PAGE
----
Parents hit out at 'woefully inadequate' free school meals
- Credit: Fay Emery
Norfolk parents have raised concerns about "woefully inadequate" free school meals being provided to some pupils at home during lockdown.
Downing Street has said the contents of some food parcels sent to families are “completely unacceptable” and that the Government is urgently looking into the issue.
It came as the Department for Education faced calls to urgently roll out its national free school meal voucher scheme after images shared on social media showed poor quality and low value packages sent to families during the lockdown.
A patchwork of provision of free meals for children learning from home across Norfolk means while some families are receiving weekly food parcels or supermarket vouchers, others have been receiving items intended to provide a cold daily ‘packed lunch’.
Fay Emery, a mum-of-five from Swaffham, said while some of her children had received vouchers she was unhappy that two had been provided with a loaf of bread, five pieces of cheese and five slices of ham, together with fruit cakes and bottles of water.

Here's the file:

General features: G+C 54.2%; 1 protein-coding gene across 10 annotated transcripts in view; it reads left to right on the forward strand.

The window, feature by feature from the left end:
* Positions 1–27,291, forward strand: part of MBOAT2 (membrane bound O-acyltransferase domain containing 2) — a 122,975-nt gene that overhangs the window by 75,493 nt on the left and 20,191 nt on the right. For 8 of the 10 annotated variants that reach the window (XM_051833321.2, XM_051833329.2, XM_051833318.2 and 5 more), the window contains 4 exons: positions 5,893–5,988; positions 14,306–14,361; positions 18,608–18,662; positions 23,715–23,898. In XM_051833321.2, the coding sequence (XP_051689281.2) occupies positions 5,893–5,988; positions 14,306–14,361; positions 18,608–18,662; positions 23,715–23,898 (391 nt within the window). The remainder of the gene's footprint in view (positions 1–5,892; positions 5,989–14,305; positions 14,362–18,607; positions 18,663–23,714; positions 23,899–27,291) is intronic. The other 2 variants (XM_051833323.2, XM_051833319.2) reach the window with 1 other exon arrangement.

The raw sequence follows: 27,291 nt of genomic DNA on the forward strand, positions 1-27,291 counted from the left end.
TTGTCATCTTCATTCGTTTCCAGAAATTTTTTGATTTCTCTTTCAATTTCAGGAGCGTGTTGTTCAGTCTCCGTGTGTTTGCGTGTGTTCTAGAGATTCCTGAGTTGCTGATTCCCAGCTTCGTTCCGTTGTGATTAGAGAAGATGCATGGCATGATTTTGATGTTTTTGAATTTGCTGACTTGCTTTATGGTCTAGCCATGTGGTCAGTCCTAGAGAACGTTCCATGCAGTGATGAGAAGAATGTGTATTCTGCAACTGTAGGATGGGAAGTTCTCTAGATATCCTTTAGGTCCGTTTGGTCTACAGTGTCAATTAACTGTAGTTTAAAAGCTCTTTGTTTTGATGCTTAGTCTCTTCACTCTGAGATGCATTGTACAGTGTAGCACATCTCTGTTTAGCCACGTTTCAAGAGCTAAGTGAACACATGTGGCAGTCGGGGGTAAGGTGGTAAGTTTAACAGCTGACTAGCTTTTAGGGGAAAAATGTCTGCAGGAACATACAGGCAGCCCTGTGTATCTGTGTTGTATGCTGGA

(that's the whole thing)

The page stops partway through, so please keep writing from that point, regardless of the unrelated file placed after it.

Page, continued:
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“This is far from the value of a meal and there is nothing nutritional about it. It’s shocking,” she said.
“I have seen people who have got parcels with fruit, vegetables, potatoes and carrots and I would have been happy with that to cook a hot meal.
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“The value of the vouchers is £15 a week each but what the two at high school have received I could have bought for £1.70.”
Doctors at the Royal College of Paediatrics and Child Health have written to Education Secretary Gavin Williamson calling for a review of food packages delivered to pupils eligible for free school meals.
Manchester United footballer Marcus Rashford – who has been behind a drive to get free school meals to children who need them – also shared images of what appeared to be the parcels, saying they were "just not good enough".
It prompted Downing Street to stress food in parcels should be healthy and that the contents of some were “completely unacceptable”.
The Department for Education (DfE) and the minister for children, Vicky Ford, was looking into the issue “urgently”, the Prime Minister’s official spokesman told a Westminster briefing.
"Food parcels should contain food that parents can use to make healthy lunches throughout the week," he added.
Labour councillor Karen Davis, cabinet member for social inclusion on Norwich City Council, who is also involved in running the NR2 food bank, said: “If the Government expects children to work from home those children need to not be hungry.
“There are going to be a lot of parents who are going without meals to make sure their kids are fed and this is disgusting.
“Many of these items also don’t have ingredients on them. How are people to know if they have children with allergies?”